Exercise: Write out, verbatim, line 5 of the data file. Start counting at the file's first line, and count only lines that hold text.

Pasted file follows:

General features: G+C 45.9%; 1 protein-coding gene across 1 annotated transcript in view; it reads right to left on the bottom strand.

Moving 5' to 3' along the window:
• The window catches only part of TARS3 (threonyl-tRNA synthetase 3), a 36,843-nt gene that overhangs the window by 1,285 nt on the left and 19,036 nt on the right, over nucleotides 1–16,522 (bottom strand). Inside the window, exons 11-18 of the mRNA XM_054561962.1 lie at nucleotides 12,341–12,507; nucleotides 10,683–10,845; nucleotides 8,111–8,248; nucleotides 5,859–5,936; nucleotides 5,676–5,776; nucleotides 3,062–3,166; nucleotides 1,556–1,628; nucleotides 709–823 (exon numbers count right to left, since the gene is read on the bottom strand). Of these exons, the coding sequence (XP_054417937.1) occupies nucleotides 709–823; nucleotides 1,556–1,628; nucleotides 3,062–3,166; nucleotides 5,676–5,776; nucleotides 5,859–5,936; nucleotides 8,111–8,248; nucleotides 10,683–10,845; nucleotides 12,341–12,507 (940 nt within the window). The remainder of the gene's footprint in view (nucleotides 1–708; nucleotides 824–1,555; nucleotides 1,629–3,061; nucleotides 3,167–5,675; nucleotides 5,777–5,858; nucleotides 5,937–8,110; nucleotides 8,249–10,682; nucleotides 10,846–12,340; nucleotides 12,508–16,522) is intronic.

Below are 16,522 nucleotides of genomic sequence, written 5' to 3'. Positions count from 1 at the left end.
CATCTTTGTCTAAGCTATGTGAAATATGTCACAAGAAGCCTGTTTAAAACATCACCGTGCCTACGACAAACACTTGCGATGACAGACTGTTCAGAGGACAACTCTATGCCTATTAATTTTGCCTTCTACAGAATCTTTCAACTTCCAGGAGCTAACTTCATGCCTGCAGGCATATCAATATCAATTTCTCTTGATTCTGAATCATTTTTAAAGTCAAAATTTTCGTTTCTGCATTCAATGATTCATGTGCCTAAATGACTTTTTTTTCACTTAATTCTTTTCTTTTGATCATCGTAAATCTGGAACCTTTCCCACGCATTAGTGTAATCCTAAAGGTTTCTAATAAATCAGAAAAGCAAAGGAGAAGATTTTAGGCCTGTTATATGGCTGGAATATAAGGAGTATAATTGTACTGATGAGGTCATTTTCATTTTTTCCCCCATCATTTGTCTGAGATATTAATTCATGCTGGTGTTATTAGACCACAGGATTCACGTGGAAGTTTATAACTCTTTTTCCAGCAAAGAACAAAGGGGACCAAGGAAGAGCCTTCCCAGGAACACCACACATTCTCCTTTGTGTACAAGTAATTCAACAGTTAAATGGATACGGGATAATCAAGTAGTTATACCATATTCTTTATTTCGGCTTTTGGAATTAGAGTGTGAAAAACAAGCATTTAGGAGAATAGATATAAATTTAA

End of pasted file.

CATCTTTGTCTAAGCTATGTGAAATATGTCACAAGAAGCCTGTTTAAAACATCACCGTGCCTACGACAAACACTTGCGATGACAGACTGTTCAGAGGACAACTCTATGCCTATTAATTTTGCCTTCTACAGAATCTTTCAACTTCCAGGAGCTAACTTCATGCCTGCAGGCATATCAATATCAATTTCTCTTGATTCTGAATCATTTTTAAAGTCAAAATTTTCGTTTCTGCATTCAATGATTCATGTGCCTAAATGACTTTTTTTTCACTTAATTCTTTTCTTTTGATCATCGTAAATCTGGAACCTTTCCCACGCATTAGTGTAATCCTAAAGGTTTCTAATAAATCAGAAAAGCAAAGGAGAAGATTTTAGGCCTGTTATATGGCTGGAATATAAGGAGTATAATTGTACTGATGAGGTCATTTTCATTTTTTCCCCCATCATTTGTCTGAGATATTAATTCATGCTGGTGTTATTAGACCACAGGATTCACGTGGAAGTTTATAACTCTTTTTCCAGCAAAGAACAAAGGGGACCAAGGAAGAGCCTTCCCAGGAACACCACACATTCTCCTTTGTGTACAAGTAATTCAACAGTTAAATGGATACGGGATAATCAAGTAGTTATACCATATTCTTTATTTCGGCTTTTGGAATTAGAGTGTGAAAAACAAGCATTTAGGAGAATAGATATAAATTTAA